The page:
Wednesday, July 9, 2014

Planning an Early Retirement? Managing Legal Matters Wisely

Retirement
Retirement (Photo credit: Tax Credits)
It’s safe to say that most people would like to retire early, but how many people will actually be able to do so; moreover, how many will retire early and do so comfortably, i.e. without regretting not staying at work for a few more years?

Unfortunately, most people will continue to work until they have no choice but to retire, though if you believe that you’ll be in a position in which it’s feasible to retire early you’ll need to plan for retirement and plan well. 

Dealing with Debt


Retiring when you’re burdened by outstanding debts is impossible so you must ensure that all your outstanding debts are resolved well before you retire.

Many people slide into debt upon retirement because of a reduction in earnings, though provided you’ve planned your retirement well and you have surplus savings, there’s no reason why you should be at risk. 

Combining Pension Pots


If you’ve worked multiple jobs over the course of your working life your pension fund might be spread across multiple pension pots. If that’s the case, you need to find out where your pension is located and consider your options, including rolling them over into one pension fund. 

Are You Claiming the Benefits You’re Entitled To?


Whilst you might not be entitled to all if any of the benefits that senior citizens are entitled to because of your current age, you should still make the effort to find out what benefits you’ll be entitled to claim upon retiring early.

As much as £5.5 million pounds goes unclaimed by pensioners annually and if you’re not claiming the benefits you’re entitled to, the Government certainly isn’t going to let you know what you could be claiming.

There are a number of benefits made available for retirees – Council Tax Support, Housing Benefit, Winter Fuel Payment, etc. – and although you mightn’t be eligible to receive these benefits just yet, you could be at a later age. 

Considering Annuity?


Annuities convert pension funds into retirement income and despite receiving some bad publicity in recent years they’re still the best option available for the majority of retirees.

It’s important to understand that once you’ve decided on an annuity provider your decision can’t be reversed, so get it right the first time.

Couples need to think about joint annuities or single life annuities for each of them, and everyone needs consider the three annuity varieties – level annuity, escalating annuity or inflation-linked annuity – and buy according to their needs.

If you’re retiring early you might not be able to convert your pension funds into retirement income because of your age, or if you are, you might have to settle for an annuity for a specified period of time.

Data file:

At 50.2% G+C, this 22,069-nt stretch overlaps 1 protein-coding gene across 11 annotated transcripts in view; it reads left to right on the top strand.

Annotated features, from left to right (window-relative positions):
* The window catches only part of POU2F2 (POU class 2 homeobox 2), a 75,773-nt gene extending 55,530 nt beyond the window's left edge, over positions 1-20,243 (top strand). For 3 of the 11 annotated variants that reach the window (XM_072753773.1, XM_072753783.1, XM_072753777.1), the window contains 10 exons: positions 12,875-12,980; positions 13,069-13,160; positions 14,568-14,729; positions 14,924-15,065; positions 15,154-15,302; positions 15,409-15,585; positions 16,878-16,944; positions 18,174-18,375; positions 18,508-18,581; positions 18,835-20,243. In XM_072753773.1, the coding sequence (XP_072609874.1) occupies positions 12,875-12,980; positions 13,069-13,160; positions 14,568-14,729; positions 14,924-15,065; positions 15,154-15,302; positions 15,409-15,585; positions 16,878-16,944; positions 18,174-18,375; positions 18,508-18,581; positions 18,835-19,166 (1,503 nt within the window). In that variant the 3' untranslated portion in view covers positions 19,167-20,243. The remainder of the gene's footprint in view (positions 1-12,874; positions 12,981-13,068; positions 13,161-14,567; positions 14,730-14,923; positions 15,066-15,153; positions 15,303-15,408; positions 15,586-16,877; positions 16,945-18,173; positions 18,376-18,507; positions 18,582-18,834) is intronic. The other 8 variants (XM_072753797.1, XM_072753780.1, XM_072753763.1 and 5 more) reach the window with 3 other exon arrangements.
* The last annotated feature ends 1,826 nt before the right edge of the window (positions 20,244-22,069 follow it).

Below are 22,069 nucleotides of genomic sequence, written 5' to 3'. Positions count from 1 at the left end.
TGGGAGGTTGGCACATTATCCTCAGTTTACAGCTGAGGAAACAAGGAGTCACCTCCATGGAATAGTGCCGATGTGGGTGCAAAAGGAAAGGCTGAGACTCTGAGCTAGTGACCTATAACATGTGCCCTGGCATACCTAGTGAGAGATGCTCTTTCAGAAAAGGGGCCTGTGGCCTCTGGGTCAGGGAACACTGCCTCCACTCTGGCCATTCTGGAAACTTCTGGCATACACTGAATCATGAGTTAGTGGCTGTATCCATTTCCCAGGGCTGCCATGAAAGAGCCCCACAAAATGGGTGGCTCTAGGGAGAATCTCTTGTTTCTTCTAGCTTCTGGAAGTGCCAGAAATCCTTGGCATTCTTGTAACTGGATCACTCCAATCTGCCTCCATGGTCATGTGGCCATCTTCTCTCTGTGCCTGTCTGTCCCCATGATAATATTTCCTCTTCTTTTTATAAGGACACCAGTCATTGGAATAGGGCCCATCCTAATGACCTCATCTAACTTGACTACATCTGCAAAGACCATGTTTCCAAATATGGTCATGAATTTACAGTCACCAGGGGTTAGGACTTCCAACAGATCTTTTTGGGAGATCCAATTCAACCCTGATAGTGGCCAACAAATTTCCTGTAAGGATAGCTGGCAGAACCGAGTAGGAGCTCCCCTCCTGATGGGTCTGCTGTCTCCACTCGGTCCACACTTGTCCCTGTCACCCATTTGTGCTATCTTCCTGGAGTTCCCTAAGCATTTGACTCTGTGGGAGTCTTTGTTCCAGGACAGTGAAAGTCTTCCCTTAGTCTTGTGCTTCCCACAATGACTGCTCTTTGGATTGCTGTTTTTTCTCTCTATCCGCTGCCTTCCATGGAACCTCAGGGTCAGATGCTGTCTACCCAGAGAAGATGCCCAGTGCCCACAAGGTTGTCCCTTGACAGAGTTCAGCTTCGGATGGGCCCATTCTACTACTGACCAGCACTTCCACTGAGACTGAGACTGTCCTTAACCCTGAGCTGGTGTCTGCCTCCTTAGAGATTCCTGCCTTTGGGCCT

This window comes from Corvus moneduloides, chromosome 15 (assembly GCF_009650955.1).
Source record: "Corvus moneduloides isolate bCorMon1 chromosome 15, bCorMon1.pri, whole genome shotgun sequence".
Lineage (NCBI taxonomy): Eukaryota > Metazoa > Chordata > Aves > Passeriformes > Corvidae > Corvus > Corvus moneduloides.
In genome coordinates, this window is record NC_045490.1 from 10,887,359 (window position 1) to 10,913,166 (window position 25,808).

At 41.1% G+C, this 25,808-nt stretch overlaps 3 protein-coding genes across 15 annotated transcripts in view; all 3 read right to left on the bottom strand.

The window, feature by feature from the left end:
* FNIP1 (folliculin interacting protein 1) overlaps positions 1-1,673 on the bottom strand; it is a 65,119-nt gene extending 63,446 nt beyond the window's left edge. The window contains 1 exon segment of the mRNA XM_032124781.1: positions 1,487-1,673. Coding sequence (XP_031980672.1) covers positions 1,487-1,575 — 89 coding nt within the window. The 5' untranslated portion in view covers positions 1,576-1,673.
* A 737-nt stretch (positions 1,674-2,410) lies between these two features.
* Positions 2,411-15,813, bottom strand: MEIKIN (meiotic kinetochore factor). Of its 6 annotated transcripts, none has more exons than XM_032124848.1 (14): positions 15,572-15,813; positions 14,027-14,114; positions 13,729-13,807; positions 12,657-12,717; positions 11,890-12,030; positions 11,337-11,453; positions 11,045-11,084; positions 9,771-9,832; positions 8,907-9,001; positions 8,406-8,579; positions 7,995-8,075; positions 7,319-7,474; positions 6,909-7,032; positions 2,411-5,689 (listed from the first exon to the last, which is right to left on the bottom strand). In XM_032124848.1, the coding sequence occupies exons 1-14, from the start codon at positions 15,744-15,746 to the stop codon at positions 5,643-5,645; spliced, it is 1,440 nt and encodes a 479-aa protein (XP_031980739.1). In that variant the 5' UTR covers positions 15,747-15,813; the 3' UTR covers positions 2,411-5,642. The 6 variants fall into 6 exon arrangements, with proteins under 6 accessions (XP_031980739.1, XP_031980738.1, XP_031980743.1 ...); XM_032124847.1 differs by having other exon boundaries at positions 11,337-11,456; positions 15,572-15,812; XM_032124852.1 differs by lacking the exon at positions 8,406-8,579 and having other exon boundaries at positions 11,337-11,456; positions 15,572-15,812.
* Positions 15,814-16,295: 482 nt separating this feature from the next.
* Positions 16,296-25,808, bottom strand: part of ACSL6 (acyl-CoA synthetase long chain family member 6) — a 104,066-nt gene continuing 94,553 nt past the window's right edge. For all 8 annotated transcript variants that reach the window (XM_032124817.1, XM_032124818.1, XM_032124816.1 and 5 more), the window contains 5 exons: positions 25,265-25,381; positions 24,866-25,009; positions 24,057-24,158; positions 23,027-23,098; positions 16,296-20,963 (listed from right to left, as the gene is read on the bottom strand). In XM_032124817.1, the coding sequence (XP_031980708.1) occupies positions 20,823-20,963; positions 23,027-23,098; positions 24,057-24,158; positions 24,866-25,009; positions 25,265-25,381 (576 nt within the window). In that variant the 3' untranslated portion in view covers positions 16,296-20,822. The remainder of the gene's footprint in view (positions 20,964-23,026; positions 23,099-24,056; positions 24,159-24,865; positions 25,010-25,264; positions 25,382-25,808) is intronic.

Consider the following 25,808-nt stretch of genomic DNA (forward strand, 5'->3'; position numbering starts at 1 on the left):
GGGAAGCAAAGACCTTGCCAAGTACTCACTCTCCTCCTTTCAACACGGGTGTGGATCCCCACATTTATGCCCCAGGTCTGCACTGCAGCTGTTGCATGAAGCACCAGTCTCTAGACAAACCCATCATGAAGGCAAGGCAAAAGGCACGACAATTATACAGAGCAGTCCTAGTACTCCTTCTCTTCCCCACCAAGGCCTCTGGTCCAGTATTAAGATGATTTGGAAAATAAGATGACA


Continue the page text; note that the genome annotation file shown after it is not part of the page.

Don’t Forget About the Taxman!


You’ll need an income to retire early and although you won’t be receiving a wage from an employer that incurs income tax, you still need to pay tax on the money you receive from stocks and shares, savings accounts, term deposits and income derived from investment properties.

Some sources of income aren’t taxed, most notably pensions, Government benefits and ISAs (Individual Savings Accounts); however, it’s important to ensure your tax matters are in order before retiring early because the taxman will catch up with you sooner or later and you don’t want that to happen after you’ve retired. 

Wills, Estate Planning and Powers of Attorney


Thoughts of dying are naturally far from your mind when planning for an early retirement, though you need to give some thought to the inevitable at some point in time and contacting a legal firm like Hanne & Co to create a will, engage in estate planning and discuss lasting powers of attorney needs to be taken care of sooner than later.

These legal matters must be attended to regardless of whether you have dependents, especially lasting powers of attorney, because you need to consider what would happen to your finances and wellbeing if you were no longer able to make your own decisions.

There’s a lot to prepare for an early retirement but there’s also a lot to look forward to, so take care of your legal matters early on to enjoy the early retirement you’ve worked hard for.

Author: Cheryl M. Graham is a freelance writer for Hanne & Co, a law firm in London with an outstanding reputation and a long history in offering services in various areas of law. The company is made up of individuals who actually care.

1 comment:

  1. To my mind one of the most important points here is getting rid of the outstanding debt one has. As soon as you are retired it will be more difficult to manage your finances anyway and debt in particular. You lose your regular income and get quite different way of life you should get used to still.

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